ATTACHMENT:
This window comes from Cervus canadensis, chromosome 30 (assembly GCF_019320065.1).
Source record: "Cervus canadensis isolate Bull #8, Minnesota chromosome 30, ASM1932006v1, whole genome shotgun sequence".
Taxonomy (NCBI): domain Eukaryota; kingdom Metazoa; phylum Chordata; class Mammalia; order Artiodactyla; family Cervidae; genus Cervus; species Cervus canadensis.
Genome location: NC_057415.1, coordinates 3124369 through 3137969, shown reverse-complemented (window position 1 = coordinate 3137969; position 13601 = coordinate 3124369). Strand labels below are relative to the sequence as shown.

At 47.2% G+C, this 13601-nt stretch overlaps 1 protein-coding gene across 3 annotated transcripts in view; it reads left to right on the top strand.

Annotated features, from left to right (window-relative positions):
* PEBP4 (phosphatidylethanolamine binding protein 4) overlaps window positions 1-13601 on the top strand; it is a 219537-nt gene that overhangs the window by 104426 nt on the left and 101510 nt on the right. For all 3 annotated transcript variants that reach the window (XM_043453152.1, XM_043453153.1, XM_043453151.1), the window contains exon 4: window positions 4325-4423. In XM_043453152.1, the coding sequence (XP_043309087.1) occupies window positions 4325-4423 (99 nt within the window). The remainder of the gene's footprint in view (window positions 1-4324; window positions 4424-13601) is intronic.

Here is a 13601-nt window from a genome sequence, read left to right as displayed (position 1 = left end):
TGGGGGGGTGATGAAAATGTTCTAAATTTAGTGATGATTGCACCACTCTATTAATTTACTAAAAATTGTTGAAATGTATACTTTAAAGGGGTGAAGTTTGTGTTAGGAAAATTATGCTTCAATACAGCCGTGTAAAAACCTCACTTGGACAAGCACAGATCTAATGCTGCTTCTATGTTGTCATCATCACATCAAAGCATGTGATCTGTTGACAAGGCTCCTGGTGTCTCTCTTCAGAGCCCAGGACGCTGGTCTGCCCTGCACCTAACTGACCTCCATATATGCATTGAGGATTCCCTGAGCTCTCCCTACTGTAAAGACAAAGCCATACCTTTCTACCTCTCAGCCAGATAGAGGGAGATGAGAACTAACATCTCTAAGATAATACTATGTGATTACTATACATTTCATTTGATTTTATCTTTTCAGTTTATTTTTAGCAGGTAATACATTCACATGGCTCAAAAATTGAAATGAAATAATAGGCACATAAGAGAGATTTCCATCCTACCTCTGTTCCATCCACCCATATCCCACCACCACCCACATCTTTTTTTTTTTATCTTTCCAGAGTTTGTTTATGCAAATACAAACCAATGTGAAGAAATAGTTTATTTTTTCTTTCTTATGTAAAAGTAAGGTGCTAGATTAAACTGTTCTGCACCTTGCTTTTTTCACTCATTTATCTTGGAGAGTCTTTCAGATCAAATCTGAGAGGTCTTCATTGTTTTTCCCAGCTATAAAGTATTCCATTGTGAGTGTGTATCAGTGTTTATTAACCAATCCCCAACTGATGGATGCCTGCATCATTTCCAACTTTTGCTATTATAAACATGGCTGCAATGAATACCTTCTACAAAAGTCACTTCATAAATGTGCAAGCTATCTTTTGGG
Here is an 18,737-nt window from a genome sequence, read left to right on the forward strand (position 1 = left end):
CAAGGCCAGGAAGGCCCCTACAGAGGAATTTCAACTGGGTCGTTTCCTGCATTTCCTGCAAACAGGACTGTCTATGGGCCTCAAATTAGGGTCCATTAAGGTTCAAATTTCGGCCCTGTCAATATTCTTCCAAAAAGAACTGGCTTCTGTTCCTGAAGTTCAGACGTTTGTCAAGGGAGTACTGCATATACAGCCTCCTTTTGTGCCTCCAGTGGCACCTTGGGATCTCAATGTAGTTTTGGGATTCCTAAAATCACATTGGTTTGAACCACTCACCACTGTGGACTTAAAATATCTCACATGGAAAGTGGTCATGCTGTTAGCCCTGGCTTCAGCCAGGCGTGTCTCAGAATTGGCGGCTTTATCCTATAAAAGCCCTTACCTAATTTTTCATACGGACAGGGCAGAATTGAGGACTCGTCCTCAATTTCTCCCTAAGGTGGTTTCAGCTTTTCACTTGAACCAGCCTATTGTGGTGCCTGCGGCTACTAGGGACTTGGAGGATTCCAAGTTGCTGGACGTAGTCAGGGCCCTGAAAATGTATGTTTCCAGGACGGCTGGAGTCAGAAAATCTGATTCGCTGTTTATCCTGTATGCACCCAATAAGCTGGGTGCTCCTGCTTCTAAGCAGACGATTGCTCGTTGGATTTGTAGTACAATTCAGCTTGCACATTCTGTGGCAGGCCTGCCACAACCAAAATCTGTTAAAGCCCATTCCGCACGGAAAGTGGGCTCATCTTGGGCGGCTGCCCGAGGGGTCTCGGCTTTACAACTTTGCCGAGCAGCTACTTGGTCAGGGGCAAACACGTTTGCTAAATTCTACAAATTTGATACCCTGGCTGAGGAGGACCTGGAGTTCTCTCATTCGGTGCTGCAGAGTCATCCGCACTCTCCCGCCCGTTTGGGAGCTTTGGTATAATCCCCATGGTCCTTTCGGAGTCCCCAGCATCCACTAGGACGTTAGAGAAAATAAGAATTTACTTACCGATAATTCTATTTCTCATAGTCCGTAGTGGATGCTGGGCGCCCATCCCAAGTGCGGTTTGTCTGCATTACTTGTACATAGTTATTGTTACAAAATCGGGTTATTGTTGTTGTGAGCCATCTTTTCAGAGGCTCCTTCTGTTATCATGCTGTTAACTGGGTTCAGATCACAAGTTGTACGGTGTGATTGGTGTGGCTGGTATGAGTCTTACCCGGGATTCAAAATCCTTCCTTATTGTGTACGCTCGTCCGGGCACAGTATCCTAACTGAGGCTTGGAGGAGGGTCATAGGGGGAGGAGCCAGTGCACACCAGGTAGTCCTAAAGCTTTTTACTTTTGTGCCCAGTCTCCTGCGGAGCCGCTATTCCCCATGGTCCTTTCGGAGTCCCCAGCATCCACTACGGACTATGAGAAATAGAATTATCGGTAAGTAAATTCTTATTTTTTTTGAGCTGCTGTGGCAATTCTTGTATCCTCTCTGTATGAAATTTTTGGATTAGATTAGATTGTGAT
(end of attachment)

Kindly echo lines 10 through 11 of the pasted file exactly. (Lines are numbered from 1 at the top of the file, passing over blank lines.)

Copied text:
Here is an 18,737-nt window from a genome sequence, read left to right on the forward strand (position 1 = left end):
CAAGGCCAGGAAGGCCCCTACAGAGGAATTTCAACTGGGTCGTTTCCTGCATTTCCTGCAAACAGGACTGTCTATGGGCCTCAAATTAGGGTCCATTAAGGTTCAAATTTCGGCCCTGTCAATATTCTTCCAAAAAGAACTGGCTTCTGTTCCTGAAGTTCAGACGTTTGTCAAGGGAGTACTGCATATACAGCCTCCTTTTGTGCCTCCAGTGGCACCTTGGGATCTCAATGTAGTTTTGGGATTCCTAAAATCACATTGGTTTGAACCACTCACCACTGTGGACTTAAAATATCTCACATGGAAAGTGGTCATGCTGTTAGCCCTGGCTTCAGCCAGGCGTGTCTCAGAATTGGCGGCTTTATCCTATAAAAGCCCTTACCTAATTTTTCATACGGACAGGGCAGAATTGAGGACTCGTCCTCAATTTCTCCCTAAGGTGGTTTCAGCTTTTCACTTGAACCAGCCTATTGTGGTGCCTGCGGCTACTAGGGACTTGGAGGATTCCAAGTTGCTGGACGTAGTCAGGGCCCTGAAAATGTATGTTTCCAGGACGGCTGGAGTCAGAAAATCTGATTCGCTGTTTATCCTGTATGCACCCAATAAGCTGGGTGCTCCTGCTTCTAAGCAGACGATTGCTCGTTGGATTTGTAGTACAATTCAGCTTGCACATTCTGTGGCAGGCCTGCCACAACCAAAATCTGTTAAAGCCCATTCCGCACGGAAAGTGGGCTCATCTTGGGCGGCTGCCCGAGGGGTCTCGGCTTTACAACTTTGCCGAGCAGCTACTTGGTCAGGGGCAAACACGTTTGCTAAATTCTACAAATTTGATACCCTGGCTGAGGAGGACCTGGAGTTCTCTCATTCGGTGCTGCAGAGTCATCCGCACTCTCCCGCCCGTTTGGGAGCTTTGGTATAATCCCCATGGTCCTTTCGGAGTCCCCAGCATCCACTAGGACGTTAGAGAAAATAAGAATTTACTTACCGATAATTCTATTTCTCATAGTCCGTAGTGGATGCTGGGCGCCCATCCCAAGTGCGGTTTGTCTGCATTACTTGTACATAGTTATTGTTACAAAATCGGGTTATTGTTGTTGTGAGCCATCTTTTCAGAGGCTCCTTCTGTTATCATGCTGTTAACTGGGTTCAGATCACAAGTTGTACGGTGTGATTGGTGTGGCTGGTATGAGTCTTACCCGGGATTCAAAATCCTTCCTTATTGTGTACGCTCGTCCGGGCACAGTATCCTAACTGAGGCTTGGAGGAGGGTCATAGGGGGAGGAGCCAGTGCACACCAGGTAGTCCTAAAGCTTTTTACTTTTGTGCCCAGTCTCCTGCGGAGCCGCTATTCCCCATGGTCCTTTCGGAGTCCCCAGCATCCACTACGGACTATGAGAAATAGAATTATCGGTAAGTAAATTCTTATTTTTTTTGAGCTGCTGTGGCAATTCTTGTATCCTCTCTGTATGAAATTTTTGGATTAGATTAGATTGTGAT